According to Google Analytics, only 4% of Happy Coding’s visitors have a screen width less than 1280. And only about 10% have a screen width less than 1300. The vast majority have screen widths that would fall under what I’m calling “extra large”. But making Happy Coding responsive makes it easier for folks to put a tutorial on one half of the screen and a code editor on the other half, for example.
Try changing the width of your browser window to see the responsive layout in action!
Next, I revamped the homepage. I wanted to make sure that new folks understood right away what makes Happy Coding unique. I split the homepage up into sections so that it wasn’t just a big wall of text.
Here’s the homepage before and after:
The left nav revamp got me thinking about what else I could do with the thumbnails on every post. They’ve been annoying to add, so I might as well use them, right?
I played around with the idea of adding a hero image to every post- that’s the big image at the top of a webpage that supposedly draws the reader in. I personally find them mildly annoying, but there’s an interesting meta-communication thing going on here. Most “real” websites use hero images, so if I want people to think of Happy Coding as a “real” website, including a hero image communicates that to the viewer.
I could go down a rabbit hole thinking about this meta-communication cycle and whitewashing of the internet, but for now I don’t hate the hero images as much as I thought I would.
Here’s the before and after:
One of my main goals with this redesign was to refocus on the community aspect of Happy Coding. I moved the examples to be sub-pages of the tutorials so that people would have more of a connection with the content, for example.
With that in mind, I also added two meta-tutorials that walk through becoming more involved in the site:
How to Subscribe to Happy Coding talks about staying up to date as I post new stuff to the site. I’m trying to find ways to connect with folks outside of social media, and hopefully this is a step in that direction.
How to Add Your Own Example explains the process for adding your own code examples and remixes to Happy Coding. I also added a link to this to every example box- another perk of that Jekyll include thing I mentioned above. Here’s what it looks like:
Parts of this process were tedious and sometimes frustrating, but I was reminded of a specific feeling I get when working on Happy Coding: the joy of having the freedom to work on whatever the heck I want. I’ve been pretty frustrated with my day job for a while, so it was nice to focus on things just because I found them interesting, without needing to run everything by a committee or get signoff from somebody else.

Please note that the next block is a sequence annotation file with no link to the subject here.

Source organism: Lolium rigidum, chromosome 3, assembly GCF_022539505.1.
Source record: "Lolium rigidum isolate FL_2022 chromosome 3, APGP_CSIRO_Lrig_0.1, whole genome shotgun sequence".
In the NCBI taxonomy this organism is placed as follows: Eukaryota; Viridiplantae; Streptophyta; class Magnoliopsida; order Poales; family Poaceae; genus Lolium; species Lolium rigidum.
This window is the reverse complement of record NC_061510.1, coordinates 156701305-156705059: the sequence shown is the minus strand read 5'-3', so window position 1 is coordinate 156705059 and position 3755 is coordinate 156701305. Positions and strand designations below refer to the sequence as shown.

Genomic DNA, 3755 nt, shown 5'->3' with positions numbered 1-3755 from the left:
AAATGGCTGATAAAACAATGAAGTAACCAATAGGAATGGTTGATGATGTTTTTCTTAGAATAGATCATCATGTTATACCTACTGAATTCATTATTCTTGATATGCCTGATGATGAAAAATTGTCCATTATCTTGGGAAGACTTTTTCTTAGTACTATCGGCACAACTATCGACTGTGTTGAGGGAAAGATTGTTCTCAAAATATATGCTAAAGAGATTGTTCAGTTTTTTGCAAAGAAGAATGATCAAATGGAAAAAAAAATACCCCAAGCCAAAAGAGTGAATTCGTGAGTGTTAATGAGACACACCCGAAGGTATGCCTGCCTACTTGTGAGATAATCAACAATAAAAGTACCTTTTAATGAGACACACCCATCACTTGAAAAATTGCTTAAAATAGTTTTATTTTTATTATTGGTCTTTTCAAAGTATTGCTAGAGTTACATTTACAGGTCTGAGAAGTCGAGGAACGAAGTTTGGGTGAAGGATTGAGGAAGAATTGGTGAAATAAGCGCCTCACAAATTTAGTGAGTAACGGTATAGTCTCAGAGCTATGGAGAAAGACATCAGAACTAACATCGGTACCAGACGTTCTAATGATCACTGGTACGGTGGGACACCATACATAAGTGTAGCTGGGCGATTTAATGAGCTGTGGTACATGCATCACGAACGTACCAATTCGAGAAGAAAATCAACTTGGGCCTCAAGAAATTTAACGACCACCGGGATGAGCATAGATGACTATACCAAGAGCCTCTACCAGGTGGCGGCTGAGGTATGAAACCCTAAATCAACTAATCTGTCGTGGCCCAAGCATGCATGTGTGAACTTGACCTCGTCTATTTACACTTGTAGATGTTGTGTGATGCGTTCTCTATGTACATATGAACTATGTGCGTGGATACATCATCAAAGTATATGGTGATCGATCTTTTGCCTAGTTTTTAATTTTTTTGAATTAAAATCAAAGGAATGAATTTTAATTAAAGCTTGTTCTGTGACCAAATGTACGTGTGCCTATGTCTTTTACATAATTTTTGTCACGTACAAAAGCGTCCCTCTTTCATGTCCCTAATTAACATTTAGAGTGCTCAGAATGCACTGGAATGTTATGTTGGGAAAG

So even though spending an entire day debating whether margins should be 25px or 23px might not sound particularly joyous, the fact that I could spend my day doing it without getting anybody else’s permission was a reminder of why I do this in the first place.
I’m at a point where I’m calling the redesign done, but just like everything else, it’ll never really be done.
I still need to comb through the site for old links, which work but should be updated anyway. I also might add the new meta-tutorials in more places, maybe the left or right navs.
There are some interesting questions to answer if / when folks submit their own examples: How do I decide what to accept? How do I differentiate “official” posts from user-submitted content? How do I give proper attribution?
The sub-page approach opens up some other questions: Should I split some of the longer tutorials up into multiple pages? What would that structure look like? Or is there value in sticking to the “long form” approach?
There’s also an ongoing issue with the move: apparently somebody out there is running a local version of the site that’s synced to the narrow window after I moved the example pages, but before I fixed the Discourse embed code. As they navigate around their local copy of the site, the forum has been creating new posts instead of reusing the existing ones. I’m actually not sure if there’s a way to fix this other than to break the old links entirely, so for now I’ve unlisted new embedded posts. It’s sorta touching that somebody out there is running a local version of the site, even if it is annoying!
I’m pretty happy with the results. Nesting the examples under the tutorials feels more correct, and the left nav is definitely more inviting. I’m hoping this helps folks connect with Happy Coding. If you’re a folks and have some feedback on the redesign or just want to say hi, don’t hesitate to comment below or introduce yourself in the Happy Coding forum!